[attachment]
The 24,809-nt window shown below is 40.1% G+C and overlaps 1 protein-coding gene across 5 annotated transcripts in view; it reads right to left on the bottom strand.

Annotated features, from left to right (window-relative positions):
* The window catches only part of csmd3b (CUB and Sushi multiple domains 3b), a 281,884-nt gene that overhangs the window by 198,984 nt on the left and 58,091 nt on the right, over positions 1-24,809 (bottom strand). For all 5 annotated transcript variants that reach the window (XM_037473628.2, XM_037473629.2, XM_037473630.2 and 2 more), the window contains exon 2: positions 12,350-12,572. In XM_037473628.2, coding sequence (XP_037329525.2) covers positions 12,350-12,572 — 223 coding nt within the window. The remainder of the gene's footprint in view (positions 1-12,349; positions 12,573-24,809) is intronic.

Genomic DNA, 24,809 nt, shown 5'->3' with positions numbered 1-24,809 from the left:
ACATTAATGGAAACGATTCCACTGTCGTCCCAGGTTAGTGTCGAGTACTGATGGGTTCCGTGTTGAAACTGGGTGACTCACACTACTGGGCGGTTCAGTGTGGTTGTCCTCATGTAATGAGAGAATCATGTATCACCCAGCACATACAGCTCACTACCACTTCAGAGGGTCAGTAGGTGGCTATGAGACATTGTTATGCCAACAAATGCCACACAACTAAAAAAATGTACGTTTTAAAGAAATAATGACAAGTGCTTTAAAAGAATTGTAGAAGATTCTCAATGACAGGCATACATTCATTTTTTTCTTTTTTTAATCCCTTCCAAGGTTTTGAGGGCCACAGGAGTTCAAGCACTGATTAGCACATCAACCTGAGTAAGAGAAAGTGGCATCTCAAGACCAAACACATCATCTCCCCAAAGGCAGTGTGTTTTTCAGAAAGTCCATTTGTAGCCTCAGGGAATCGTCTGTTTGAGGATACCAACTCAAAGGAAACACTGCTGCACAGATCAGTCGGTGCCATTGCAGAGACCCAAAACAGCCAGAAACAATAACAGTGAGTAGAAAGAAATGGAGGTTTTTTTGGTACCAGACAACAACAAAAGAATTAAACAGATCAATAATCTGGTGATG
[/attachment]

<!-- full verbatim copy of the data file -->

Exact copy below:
The 24,809-nt window shown below is 40.1% G+C and overlaps 1 protein-coding gene across 5 annotated transcripts in view; it reads right to left on the bottom strand.

Annotated features, from left to right (window-relative positions):
* The window catches only part of csmd3b (CUB and Sushi multiple domains 3b), a 281,884-nt gene that overhangs the window by 198,984 nt on the left and 58,091 nt on the right, over positions 1-24,809 (bottom strand). For all 5 annotated transcript variants that reach the window (XM_037473628.2, XM_037473629.2, XM_037473630.2 and 2 more), the window contains exon 2: positions 12,350-12,572. In XM_037473628.2, coding sequence (XP_037329525.2) covers positions 12,350-12,572 — 223 coding nt within the window. The remainder of the gene's footprint in view (positions 1-12,349; positions 12,573-24,809) is intronic.

Genomic DNA, 24,809 nt, shown 5'->3' with positions numbered 1-24,809 from the left:
ACATTAATGGAAACGATTCCACTGTCGTCCCAGGTTAGTGTCGAGTACTGATGGGTTCCGTGTTGAAACTGGGTGACTCACACTACTGGGCGGTTCAGTGTGGTTGTCCTCATGTAATGAGAGAATCATGTATCACCCAGCACATACAGCTCACTACCACTTCAGAGGGTCAGTAGGTGGCTATGAGACATTGTTATGCCAACAAATGCCACACAACTAAAAAAATGTACGTTTTAAAGAAATAATGACAAGTGCTTTAAAAGAATTGTAGAAGATTCTCAATGACAGGCATACATTCATTTTTTTCTTTTTTTAATCCCTTCCAAGGTTTTGAGGGCCACAGGAGTTCAAGCACTGATTAGCACATCAACCTGAGTAAGAGAAAGTGGCATCTCAAGACCAAACACATCATCTCCCCAAAGGCAGTGTGTTTTTCAGAAAGTCCATTTGTAGCCTCAGGGAATCGTCTGTTTGAGGATACCAACTCAAAGGAAACACTGCTGCACAGATCAGTCGGTGCCATTGCAGAGACCCAAAACAGCCAGAAACAATAACAGTGAGTAGAAAGAAATGGAGGTTTTTTTGGTACCAGACAACAACAAAAGAATTAAACAGATCAATAATCTGGTGATG